The chiefs of Delta Air Lines and Northwest Airlines told employees that their carriers may need a partner to stay competitive, and a U...

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The chiefs of Delta Air Lines and Northwest Airlines told employees that their carriers may need a partner to stay competitive, and a U.S. congressman confirmed that the airlines are holding merger talks.

“Delta would be open to consolidation if it is in the best interests of our shareholders and our employees,” Chief Executive Officer Richard Anderson said in a recorded message Tuesday that echoed previous remarks. Northwest CEO Doug Steenland said his company must “consider the options available to us.”

Delta, the third-largest U.S. carrier, is in the “early stages” of talks with Northwest and United Airlines, U.S. Rep. James Oberstar, D-Minn., said Wednesday on a conference call, citing a meeting with Northwest executives. Oberstar is from Northwest’s home state.

The CEO messages give further momentum to the prospect of mergers as a 61 percent rise in jet-fuel prices in the past year threatens carriers’ profits. Oberstar, who hasn’t met with Delta or United, said he opposes consolidation and favors “an appropriate balance of competition in the aviation market.”

American Airlines on Wednesday blamed rising fuel costs for a quarterly loss of $69 million, ending six straight profitable quarters. The eight largest U.S. carriers will post a combined deficit of $450 million for the fourth quarter, according to an estimate by Michael Linenberg, a Merrill Lynch & Co. analyst in New York.

Delta has “taken a number of steps” that will make the airline “a stronger and more viable enterprise,” Anderson said in his message, without giving details.

The Minneapolis Star-Tribune reported Oberstar’s meeting with Northwest and the CEO messages earlier Wednesday. Northwest spokeswoman Tammy Lee, Delta spokeswoman Betsy Talton and United spokeswoman Jean Medina declined to comment on the legislator’s remarks.

Delta created a board committee in November to consider possible mergers, six months after emerging from Chapter 11 bankruptcy protection.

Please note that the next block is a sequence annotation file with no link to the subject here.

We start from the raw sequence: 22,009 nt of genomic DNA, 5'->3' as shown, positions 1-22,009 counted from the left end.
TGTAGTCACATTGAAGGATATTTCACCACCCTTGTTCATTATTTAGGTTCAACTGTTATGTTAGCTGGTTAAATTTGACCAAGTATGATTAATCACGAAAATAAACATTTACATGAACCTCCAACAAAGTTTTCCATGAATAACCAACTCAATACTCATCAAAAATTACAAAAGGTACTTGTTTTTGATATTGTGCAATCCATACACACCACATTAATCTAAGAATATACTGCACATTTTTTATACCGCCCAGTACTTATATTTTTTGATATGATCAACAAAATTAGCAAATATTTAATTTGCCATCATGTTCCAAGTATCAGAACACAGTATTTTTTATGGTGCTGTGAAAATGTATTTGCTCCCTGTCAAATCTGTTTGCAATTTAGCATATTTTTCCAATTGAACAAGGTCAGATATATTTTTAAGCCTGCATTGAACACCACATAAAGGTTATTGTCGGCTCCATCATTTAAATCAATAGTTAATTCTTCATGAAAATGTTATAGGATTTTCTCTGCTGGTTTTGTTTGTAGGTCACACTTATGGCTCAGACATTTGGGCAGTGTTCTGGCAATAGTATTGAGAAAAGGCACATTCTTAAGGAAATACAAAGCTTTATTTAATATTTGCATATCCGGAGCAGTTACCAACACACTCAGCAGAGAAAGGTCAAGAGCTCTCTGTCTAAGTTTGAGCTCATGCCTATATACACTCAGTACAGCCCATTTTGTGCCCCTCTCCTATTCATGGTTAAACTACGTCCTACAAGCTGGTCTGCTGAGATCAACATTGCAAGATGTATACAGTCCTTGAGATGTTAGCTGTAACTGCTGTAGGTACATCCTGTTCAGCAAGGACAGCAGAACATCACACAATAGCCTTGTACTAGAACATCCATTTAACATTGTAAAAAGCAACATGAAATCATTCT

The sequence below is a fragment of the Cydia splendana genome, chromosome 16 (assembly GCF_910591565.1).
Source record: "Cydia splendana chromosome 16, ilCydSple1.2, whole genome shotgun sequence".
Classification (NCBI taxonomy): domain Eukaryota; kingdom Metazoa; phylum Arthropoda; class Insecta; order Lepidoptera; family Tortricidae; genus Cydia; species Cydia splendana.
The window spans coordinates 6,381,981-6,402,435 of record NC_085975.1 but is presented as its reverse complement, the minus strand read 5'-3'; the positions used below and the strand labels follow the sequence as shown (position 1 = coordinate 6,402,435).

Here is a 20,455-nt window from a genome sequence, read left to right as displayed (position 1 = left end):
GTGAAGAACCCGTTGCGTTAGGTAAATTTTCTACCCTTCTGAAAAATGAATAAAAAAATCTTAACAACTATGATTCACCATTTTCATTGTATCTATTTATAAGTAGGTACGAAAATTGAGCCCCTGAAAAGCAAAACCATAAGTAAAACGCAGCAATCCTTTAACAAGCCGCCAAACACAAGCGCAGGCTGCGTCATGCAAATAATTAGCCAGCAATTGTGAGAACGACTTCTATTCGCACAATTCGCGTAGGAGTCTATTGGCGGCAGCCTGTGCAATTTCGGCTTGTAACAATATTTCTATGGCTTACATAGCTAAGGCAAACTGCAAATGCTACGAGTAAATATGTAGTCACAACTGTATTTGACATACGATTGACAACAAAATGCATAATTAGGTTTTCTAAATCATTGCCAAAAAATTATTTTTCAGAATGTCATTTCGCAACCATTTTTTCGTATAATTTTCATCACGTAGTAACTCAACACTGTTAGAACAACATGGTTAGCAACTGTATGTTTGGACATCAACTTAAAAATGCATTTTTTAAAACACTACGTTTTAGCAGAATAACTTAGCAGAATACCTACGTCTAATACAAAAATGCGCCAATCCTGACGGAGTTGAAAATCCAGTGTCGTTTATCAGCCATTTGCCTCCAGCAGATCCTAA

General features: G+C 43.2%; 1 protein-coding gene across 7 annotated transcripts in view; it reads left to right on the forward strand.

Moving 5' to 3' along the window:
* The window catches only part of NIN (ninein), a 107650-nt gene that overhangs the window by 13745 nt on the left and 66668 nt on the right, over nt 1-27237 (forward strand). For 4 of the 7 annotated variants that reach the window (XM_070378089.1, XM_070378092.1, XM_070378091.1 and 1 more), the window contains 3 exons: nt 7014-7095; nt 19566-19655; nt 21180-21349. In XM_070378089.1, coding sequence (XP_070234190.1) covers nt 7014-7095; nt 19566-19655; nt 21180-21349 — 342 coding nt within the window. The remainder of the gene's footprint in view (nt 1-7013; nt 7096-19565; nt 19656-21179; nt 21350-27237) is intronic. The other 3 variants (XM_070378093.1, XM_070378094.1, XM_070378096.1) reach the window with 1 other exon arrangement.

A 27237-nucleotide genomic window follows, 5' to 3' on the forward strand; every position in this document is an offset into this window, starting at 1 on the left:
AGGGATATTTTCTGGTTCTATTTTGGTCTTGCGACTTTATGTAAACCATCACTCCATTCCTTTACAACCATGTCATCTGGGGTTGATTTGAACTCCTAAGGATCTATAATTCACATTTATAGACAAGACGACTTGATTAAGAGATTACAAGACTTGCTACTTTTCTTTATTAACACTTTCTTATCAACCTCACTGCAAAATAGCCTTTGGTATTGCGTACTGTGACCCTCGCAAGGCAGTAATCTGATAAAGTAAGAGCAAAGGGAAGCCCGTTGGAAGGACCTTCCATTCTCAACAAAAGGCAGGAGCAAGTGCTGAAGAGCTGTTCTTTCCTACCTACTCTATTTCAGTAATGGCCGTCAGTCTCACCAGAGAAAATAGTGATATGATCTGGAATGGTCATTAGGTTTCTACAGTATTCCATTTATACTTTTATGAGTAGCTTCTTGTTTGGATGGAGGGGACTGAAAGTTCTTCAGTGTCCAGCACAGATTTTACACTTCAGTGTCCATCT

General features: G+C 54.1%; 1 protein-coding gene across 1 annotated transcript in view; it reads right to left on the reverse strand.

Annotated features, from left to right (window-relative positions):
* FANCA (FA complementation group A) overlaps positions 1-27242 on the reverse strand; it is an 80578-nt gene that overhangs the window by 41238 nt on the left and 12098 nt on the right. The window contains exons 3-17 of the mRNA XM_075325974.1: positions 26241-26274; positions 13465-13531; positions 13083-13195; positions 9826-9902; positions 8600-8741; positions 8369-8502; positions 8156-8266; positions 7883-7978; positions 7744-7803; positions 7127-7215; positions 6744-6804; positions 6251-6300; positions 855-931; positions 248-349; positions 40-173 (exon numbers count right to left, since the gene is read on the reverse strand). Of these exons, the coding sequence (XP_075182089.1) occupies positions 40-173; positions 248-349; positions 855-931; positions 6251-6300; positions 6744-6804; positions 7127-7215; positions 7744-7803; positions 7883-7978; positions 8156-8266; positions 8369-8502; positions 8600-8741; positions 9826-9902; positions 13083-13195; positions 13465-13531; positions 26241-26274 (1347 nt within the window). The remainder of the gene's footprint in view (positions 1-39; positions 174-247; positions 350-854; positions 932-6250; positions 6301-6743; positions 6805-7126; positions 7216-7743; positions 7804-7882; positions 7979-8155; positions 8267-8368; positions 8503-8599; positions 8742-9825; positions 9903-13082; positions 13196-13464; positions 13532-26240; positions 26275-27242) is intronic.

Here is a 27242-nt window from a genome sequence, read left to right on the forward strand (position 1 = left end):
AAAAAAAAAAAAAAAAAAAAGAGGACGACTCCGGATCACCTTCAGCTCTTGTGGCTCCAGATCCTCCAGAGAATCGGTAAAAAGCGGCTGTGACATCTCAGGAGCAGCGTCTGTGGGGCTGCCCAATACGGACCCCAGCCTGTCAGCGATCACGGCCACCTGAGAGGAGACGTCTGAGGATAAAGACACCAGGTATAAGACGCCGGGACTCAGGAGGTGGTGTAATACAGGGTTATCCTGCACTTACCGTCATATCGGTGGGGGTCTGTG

Anderson met with U.S. Sen. Johnny Isakson, R-Ga., last month and said that Delta would keep its name and Atlanta hub after any merger, the senator said Wednesday.

Anderson “said his commitment, whatever they do, if there’s a merger or an acquisition, is that Delta’s the surviving name and Atlanta’s the surviving hub,” Isakson said.

After news stories broke about possible merger discussions over the past week, Anderson reassured Isakson that “absolutely nothing’s changed, it isn’t gonna change,” Isakson said. Delta’s Talton wouldn’t comment on Isakson’s remarks.

Steenland, whose airline filed for bankruptcy on the same day as Delta in September 2005, promised workers in a memo that management would “not move forward with any transaction that did not benefit our employees, our shareholders and the communities we serve.”

Northwest, No. 5 in the U.S., cut operating costs during its 20 months under court protection, and had the highest third-quarter pretax profit margin among major U.S. airlines. Steenland said that Northwest has achieved a “competitive position.”

“To maintain this position of leadership and strength, we need to proactively consider all options available to us and not just wait for our future to be dictated to us,” Steenland said in the memo.

Delta rose 2 cents to $16 in trading Wednesday, erasing a drop of as much as 7.2 percent earlier, and Northwest advanced 4 cents to $17.42. United, the second-largest U.S. carrier, gained 7 cents to $34.64.

Oberstar said he’s wary of what the next alliance may trigger. A combination between Delta and United or Northwest would herald other tie-ups as rivals “protect themselves” from what would become the world’s largest carrier, Oberstar said.

The lawmaker’s comment “parallels our belief that there will be a number of mergers, and that all six of the legacy airlines will eventually consolidate into three mega-carriers,” Bob McAdoo, an analyst with Avondale Partners, wrote in a note Wednesday.

U.S. Rep. John Mica, R-Fla., the leading Republican on the House Transportation and Infrastructure Committee, said the panel should hold hearings on mergers.

“I’d have serious concerns about consolidating down to just a couple major carriers that monopolize airways,” Mica said. “I’d be hard to convince that some of the biggest mergers would be in the best interest of either the consumer or the country.”